It is now a week since the disastrous earthquake in Haiti. Since then the descriptions and images coming from the beleaguered Caribbean country have been truly horrific.

In the last few days I have been visited by one particular set of images. They are of another me. A Haitian me. A wife, mother, daughter, sister and friend who has lost so much; loved ones, her home, pets, a livelihood, normality. I am struck by her almost overwhelming fear; fear of further quakes and aftershocks, fear of the aggression of others who are driven to the brink of insanity by the enormity of what has happened, fear of long nights full of foul stenches and total darkness. I am struck by her loss and her grief which has no expression as she struggles for her own survival and that of her children. And I am struck by her loss of hope. In ways that is the worst of all. A life without hope is a life without light.

And perhaps this is what we, here in the safety and security of the developed world, are called to do at this time. Perhaps our job now is to hold the light, hold the hope for our sisters and brothers in Haiti. We must stand firm while they struggle with despair and misery.

We are the carriers of the message that all is not lost. We must hold the vision of better days ahead for Haiti. As we feel their pain and bear witness to their suffering, through whatever means we choose, be it prayer, fundraising, moments of silent meditation, we hold the light.

We guard the hope of a bright, brand new day which is just beyond view. Just over the horizon.


“Now the music’s gone but they carry on

For their spirit’s been bruised, never broken

They will not forget but their hearts are set

on tomorrow and peace once again

For what’s done is done and what’s won is won

and what’s lost is lost and gone forever

I can only pray for a bright, brand new day

in the town I loved so well “

Phil Coulter

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Writing and Talking.... on the radio, on the telly and in the papers.

9 thoughts on “HOLDING ONTO HOPE”

  1. I think you have put into words what most of us are thinking and feeling at this moment only you have probably done it better. Well done!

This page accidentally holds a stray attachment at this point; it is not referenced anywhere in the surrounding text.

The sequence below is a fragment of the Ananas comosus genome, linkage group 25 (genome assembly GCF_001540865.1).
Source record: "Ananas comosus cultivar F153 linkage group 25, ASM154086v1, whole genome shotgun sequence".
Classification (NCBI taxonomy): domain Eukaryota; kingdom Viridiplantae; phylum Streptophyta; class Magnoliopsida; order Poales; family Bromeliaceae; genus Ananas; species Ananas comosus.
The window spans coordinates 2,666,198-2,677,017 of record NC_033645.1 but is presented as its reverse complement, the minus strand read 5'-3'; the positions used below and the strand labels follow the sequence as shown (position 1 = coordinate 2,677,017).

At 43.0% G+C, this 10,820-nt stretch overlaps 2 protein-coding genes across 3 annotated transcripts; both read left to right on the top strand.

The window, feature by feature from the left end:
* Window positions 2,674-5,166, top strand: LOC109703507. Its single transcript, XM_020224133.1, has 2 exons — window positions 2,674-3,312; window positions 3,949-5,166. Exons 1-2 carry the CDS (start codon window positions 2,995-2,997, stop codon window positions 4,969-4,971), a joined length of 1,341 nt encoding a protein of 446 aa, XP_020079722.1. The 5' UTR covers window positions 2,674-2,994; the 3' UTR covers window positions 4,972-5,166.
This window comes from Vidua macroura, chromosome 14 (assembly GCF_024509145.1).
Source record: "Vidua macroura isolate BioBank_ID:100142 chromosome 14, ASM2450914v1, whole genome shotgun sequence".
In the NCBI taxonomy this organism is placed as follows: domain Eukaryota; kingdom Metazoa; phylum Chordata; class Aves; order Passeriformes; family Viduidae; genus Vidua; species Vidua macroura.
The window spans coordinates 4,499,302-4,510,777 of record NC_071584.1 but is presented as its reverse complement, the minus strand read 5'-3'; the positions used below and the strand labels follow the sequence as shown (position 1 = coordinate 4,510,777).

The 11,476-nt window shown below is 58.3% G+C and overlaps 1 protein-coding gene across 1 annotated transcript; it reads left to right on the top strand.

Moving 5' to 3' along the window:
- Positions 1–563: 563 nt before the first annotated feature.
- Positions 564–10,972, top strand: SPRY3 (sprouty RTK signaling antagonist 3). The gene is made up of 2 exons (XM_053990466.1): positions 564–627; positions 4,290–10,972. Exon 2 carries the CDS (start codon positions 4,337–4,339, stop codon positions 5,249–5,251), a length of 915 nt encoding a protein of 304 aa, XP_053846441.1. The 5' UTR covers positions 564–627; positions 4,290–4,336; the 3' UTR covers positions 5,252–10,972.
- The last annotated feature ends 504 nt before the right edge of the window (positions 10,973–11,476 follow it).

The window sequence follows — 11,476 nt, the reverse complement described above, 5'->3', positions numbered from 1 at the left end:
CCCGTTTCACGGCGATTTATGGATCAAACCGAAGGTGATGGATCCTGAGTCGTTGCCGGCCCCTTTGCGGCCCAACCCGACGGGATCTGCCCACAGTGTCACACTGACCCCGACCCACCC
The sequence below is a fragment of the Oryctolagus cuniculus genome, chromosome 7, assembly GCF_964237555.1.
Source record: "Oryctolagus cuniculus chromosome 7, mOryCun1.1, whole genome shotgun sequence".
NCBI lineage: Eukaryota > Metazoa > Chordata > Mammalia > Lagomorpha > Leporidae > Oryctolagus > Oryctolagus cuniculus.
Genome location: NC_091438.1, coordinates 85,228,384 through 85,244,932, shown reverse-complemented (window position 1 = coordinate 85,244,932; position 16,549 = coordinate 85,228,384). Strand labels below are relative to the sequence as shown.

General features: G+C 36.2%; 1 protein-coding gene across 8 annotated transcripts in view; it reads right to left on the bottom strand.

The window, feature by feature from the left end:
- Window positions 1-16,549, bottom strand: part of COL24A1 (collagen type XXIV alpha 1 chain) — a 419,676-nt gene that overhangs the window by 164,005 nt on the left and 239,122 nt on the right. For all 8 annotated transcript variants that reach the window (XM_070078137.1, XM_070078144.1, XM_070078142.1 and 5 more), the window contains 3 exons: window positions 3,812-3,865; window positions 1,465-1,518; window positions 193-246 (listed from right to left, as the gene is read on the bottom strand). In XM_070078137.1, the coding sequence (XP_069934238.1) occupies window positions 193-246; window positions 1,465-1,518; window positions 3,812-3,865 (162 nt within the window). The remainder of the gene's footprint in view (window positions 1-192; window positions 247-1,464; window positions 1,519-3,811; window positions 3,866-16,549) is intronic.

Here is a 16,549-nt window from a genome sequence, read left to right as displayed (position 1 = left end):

2. Well put Barbara. It is a time to be grateful for our blessings and to reach out in any way we can to those whose lives have been devastated. A bit of snow and freezing temps seem so trival now, don't they?

  3. Thank you all. I suppose it will be in the weeks and months to come when Haiti is no longer in the news that it will become even more important to hold the light and the hope! I appreciate the comments

  4. That's beautiful Barbara and so true. It's such a fluke that we are born where we are to the parents we have who can afford to look after us, in a country where natural disasters are few and far between. Like Ann says we get the cold and the flooding but that's it. There are so many agencies working for Haiti now, all we can do is support them, and like you say – hope.

  5. What an inspiring post Barbara. Your response to this tragedy pushes the boundaries of human empathy into a solidarity which seems to provoke action. It is action that that save lives. x.

  6. I love Phil Coulter's words.

    My in-laws are in the Dominican Republic, which they'd scheduled before the disaster. I'm wondering what stories they'll have to tell when they get back. Some of the horrors in Haiti must be felt there as well.

  7. Hello Theresa and thanks so much for stopping by and leaving a comment. And yes Phil Coulters words particularly of “The Town I Loved So Well” are just beautiful and are somehow appropriate. As you no doubt know, his song was originally written about his home town of Derry in Northern Ireland and describes the devastation of it and its people during the 'troubles'. And he was right too, a bright brand new day did arrive in Derry and the rest of Northern Ireland and with time I am sure we will be able to say the same about Haiti. Thanks again!!

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